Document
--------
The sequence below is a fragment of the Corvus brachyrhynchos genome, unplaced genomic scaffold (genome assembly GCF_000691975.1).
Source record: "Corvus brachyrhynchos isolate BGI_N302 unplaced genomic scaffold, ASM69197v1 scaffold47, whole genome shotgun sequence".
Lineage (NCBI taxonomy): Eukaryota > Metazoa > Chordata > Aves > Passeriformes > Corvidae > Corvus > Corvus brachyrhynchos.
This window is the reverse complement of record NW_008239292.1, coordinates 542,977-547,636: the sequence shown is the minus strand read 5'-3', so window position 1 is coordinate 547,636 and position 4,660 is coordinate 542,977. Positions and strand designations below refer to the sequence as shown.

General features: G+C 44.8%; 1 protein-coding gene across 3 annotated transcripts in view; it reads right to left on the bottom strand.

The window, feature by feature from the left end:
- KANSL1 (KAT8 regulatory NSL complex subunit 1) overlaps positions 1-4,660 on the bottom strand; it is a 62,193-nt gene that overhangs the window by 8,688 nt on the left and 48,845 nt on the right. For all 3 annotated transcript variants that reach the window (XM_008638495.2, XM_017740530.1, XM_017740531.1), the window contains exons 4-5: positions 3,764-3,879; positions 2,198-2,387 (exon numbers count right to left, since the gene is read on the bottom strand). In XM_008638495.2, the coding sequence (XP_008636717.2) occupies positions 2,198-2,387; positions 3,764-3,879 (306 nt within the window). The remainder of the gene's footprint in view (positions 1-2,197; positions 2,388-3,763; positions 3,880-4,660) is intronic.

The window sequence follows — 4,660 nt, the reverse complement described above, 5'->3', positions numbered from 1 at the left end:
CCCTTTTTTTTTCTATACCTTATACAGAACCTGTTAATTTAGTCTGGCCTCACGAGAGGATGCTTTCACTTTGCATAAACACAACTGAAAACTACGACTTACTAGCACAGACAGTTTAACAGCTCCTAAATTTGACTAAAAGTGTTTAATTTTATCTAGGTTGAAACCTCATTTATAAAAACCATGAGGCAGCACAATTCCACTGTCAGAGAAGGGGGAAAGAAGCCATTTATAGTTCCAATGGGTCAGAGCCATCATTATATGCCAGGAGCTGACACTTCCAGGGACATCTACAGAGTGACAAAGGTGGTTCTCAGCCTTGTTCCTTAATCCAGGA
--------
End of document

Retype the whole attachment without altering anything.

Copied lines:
The sequence below is a fragment of the Corvus brachyrhynchos genome, unplaced genomic scaffold (genome assembly GCF_000691975.1).
Source record: "Corvus brachyrhynchos isolate BGI_N302 unplaced genomic scaffold, ASM69197v1 scaffold47, whole genome shotgun sequence".
Lineage (NCBI taxonomy): Eukaryota > Metazoa > Chordata > Aves > Passeriformes > Corvidae > Corvus > Corvus brachyrhynchos.
This window is the reverse complement of record NW_008239292.1, coordinates 542,977-547,636: the sequence shown is the minus strand read 5'-3', so window position 1 is coordinate 547,636 and position 4,660 is coordinate 542,977. Positions and strand designations below refer to the sequence as shown.

General features: G+C 44.8%; 1 protein-coding gene across 3 annotated transcripts in view; it reads right to left on the bottom strand.

The window, feature by feature from the left end:
- KANSL1 (KAT8 regulatory NSL complex subunit 1) overlaps positions 1-4,660 on the bottom strand; it is a 62,193-nt gene that overhangs the window by 8,688 nt on the left and 48,845 nt on the right. For all 3 annotated transcript variants that reach the window (XM_008638495.2, XM_017740530.1, XM_017740531.1), the window contains exons 4-5: positions 3,764-3,879; positions 2,198-2,387 (exon numbers count right to left, since the gene is read on the bottom strand). In XM_008638495.2, the coding sequence (XP_008636717.2) occupies positions 2,198-2,387; positions 3,764-3,879 (306 nt within the window). The remainder of the gene's footprint in view (positions 1-2,197; positions 2,388-3,763; positions 3,880-4,660) is intronic.

The window sequence follows — 4,660 nt, the reverse complement described above, 5'->3', positions numbered from 1 at the left end:
CCCTTTTTTTTTCTATACCTTATACAGAACCTGTTAATTTAGTCTGGCCTCACGAGAGGATGCTTTCACTTTGCATAAACACAACTGAAAACTACGACTTACTAGCACAGACAGTTTAACAGCTCCTAAATTTGACTAAAAGTGTTTAATTTTATCTAGGTTGAAACCTCATTTATAAAAACCATGAGGCAGCACAATTCCACTGTCAGAGAAGGGGGAAAGAAGCCATTTATAGTTCCAATGGGTCAGAGCCATCATTATATGCCAGGAGCTGACACTTCCAGGGACATCTACAGAGTGACAAAGGTGGTTCTCAGCCTTGTTCCTTAATCCAGGA